The amount of candy consumed on Halloween by both kids and parents can be downright shocking. Four percent of the candy consumed throughout the whole year is eaten at Halloween, USAToday.com,reported.
The days following can also be fearful, with an abundance of candy and Halloween treats haunting your house.
Taunts coming from your candy stocked cupboard days after Halloween can foil your good intentions of trying to eat healthy. Instead of fighting your temptations, grab a roll of aluminum foil and disperse them over time.
Out of sight is out of mind is what I say when it comes to candy, so sort and wrap your candy to create delicious recipes to share through the holidays and beyond.
Freeze your fears and label each foil concealed package for a future holiday purpose or project.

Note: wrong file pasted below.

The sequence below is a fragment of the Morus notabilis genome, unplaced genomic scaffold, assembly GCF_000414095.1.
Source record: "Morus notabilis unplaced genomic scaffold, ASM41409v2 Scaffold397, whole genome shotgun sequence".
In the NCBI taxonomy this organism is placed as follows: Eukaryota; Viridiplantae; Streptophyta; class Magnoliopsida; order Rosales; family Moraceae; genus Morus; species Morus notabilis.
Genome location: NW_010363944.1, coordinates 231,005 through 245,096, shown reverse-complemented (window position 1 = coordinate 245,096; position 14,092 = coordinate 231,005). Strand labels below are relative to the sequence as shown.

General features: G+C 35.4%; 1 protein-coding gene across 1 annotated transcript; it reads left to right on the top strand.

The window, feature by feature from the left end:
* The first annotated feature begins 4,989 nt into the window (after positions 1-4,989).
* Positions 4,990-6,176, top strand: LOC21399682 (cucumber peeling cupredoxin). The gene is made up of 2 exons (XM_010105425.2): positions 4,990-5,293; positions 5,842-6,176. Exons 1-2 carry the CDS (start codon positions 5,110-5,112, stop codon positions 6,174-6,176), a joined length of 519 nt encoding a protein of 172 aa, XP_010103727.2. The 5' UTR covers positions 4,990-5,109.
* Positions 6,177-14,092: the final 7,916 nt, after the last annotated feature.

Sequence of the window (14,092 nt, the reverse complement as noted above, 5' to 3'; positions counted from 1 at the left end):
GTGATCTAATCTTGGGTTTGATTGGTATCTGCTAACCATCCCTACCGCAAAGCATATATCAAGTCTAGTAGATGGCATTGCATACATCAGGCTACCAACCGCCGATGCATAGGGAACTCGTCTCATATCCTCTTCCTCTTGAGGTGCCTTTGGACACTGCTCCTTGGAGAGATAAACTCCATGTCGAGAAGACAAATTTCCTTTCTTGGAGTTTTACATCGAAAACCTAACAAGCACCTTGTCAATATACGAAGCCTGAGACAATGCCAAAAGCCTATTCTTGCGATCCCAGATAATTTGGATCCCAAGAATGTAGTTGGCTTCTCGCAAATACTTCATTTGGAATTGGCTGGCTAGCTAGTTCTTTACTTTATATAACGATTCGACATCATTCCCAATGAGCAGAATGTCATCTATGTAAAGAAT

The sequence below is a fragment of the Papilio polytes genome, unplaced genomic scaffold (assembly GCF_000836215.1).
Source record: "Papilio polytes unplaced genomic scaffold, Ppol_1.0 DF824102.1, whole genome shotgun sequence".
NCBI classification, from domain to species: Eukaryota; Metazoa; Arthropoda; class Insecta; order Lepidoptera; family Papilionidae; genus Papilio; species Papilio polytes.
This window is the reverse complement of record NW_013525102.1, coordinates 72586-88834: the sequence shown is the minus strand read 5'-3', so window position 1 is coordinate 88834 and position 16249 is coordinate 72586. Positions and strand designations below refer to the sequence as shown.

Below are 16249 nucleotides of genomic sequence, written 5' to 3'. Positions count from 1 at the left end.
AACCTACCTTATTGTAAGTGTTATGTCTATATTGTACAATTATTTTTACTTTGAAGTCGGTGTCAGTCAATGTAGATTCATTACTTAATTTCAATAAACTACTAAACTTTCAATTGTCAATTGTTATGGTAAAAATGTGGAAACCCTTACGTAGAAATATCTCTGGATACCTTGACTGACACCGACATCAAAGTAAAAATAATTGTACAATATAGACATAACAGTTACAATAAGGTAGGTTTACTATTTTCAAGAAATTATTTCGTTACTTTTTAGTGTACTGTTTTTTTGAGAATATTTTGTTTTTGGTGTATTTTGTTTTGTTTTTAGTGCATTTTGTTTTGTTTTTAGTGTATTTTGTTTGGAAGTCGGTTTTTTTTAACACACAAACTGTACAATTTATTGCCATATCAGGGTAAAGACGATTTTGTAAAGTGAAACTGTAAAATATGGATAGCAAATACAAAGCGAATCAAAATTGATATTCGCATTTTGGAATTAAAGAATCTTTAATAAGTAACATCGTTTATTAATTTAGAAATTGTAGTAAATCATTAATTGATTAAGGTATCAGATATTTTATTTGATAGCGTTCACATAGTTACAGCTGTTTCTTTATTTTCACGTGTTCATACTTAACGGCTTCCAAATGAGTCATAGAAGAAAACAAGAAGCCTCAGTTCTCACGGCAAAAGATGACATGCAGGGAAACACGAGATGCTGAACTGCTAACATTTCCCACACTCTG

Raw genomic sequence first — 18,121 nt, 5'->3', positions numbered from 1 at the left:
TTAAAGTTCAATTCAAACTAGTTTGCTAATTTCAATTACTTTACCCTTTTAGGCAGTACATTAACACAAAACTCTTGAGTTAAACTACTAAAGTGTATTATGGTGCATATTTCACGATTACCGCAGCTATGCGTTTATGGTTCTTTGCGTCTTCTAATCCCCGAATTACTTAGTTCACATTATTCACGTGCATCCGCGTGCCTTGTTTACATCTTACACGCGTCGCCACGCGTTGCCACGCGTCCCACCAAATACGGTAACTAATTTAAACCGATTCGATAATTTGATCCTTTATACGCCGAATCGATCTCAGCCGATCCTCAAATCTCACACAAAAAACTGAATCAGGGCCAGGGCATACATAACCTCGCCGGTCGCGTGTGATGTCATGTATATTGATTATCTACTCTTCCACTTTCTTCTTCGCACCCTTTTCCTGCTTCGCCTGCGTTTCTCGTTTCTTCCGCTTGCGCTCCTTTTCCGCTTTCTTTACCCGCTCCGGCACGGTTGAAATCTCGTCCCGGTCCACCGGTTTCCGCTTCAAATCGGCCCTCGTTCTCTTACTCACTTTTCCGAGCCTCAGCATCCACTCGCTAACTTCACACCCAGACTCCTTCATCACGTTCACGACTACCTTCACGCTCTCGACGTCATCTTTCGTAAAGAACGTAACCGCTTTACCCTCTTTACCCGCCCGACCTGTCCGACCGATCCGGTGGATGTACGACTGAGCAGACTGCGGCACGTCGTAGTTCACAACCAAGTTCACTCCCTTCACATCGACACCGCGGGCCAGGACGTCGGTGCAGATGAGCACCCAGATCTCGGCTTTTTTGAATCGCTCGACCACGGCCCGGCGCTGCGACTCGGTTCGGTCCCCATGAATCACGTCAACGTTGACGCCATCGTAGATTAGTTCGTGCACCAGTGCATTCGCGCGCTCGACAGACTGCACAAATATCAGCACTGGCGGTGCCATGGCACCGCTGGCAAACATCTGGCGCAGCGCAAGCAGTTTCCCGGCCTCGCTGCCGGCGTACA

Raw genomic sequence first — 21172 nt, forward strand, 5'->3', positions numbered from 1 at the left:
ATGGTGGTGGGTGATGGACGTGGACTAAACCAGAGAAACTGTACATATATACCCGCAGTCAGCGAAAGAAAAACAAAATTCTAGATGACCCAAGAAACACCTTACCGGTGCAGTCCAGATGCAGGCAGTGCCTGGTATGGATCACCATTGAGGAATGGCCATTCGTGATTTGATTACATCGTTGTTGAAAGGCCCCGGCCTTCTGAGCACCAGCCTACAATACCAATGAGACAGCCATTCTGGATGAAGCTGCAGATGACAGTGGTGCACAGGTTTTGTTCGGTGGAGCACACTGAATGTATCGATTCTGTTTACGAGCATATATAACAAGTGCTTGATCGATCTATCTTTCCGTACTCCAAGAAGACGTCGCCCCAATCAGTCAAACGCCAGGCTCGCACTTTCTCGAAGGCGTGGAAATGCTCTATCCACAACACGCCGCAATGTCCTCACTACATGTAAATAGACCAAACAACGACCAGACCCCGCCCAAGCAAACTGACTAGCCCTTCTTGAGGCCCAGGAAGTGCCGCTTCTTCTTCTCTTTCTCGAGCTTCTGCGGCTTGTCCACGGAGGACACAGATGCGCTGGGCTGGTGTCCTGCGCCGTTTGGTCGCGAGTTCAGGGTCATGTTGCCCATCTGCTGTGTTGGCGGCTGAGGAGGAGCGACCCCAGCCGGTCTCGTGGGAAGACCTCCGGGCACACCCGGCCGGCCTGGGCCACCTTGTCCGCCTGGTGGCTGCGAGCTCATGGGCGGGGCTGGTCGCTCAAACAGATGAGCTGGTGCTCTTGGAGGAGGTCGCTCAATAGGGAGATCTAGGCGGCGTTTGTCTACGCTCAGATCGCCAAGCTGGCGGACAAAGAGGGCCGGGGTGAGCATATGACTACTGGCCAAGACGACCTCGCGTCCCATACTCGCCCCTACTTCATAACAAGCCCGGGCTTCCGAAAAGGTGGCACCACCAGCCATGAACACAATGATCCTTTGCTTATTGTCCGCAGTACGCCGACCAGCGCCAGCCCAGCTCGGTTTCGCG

Who doesn't love peanut butter and chocolate? Chocolate, peanut butter cups and small coated candies are a fabulous Thanksgiving dessert.
Don’t trick yourself into thinking it is okay to eat an entire bag of this forbidden treat. Instead, make a dessert to share.
Here is my recipe for a Chocolate Peanut Butter Tiramisu.
• ½ cup of peanut butter
• ½ cup of mascarpone cheese
• 1 cup of light whipped topping
• Approx. 10 peanut butter cups
• ¼ cup of peanut butter, chocolate-coated candy pieces
Whip marscarpone cheese and peanut butter together, set aside.
Line bowl with peanut butter cups.
Fill dessert cup with alternating layers of peanut butter mixture and whipped topping. Top with small candies.
There is no need to hide in a "candy corner" consuming an entire bag of candy corns. FOXNews.com has an excellent idea, “Save the most colorful, candy-coated pieces for decorating gingerbread houses or use them to create an art collage with younger children by gluing them onto cardstock, homemade ornaments or picture frames.”
Spread some cheer by using your fruit Starburst and Skittles for creative cocktail stations at your holiday party.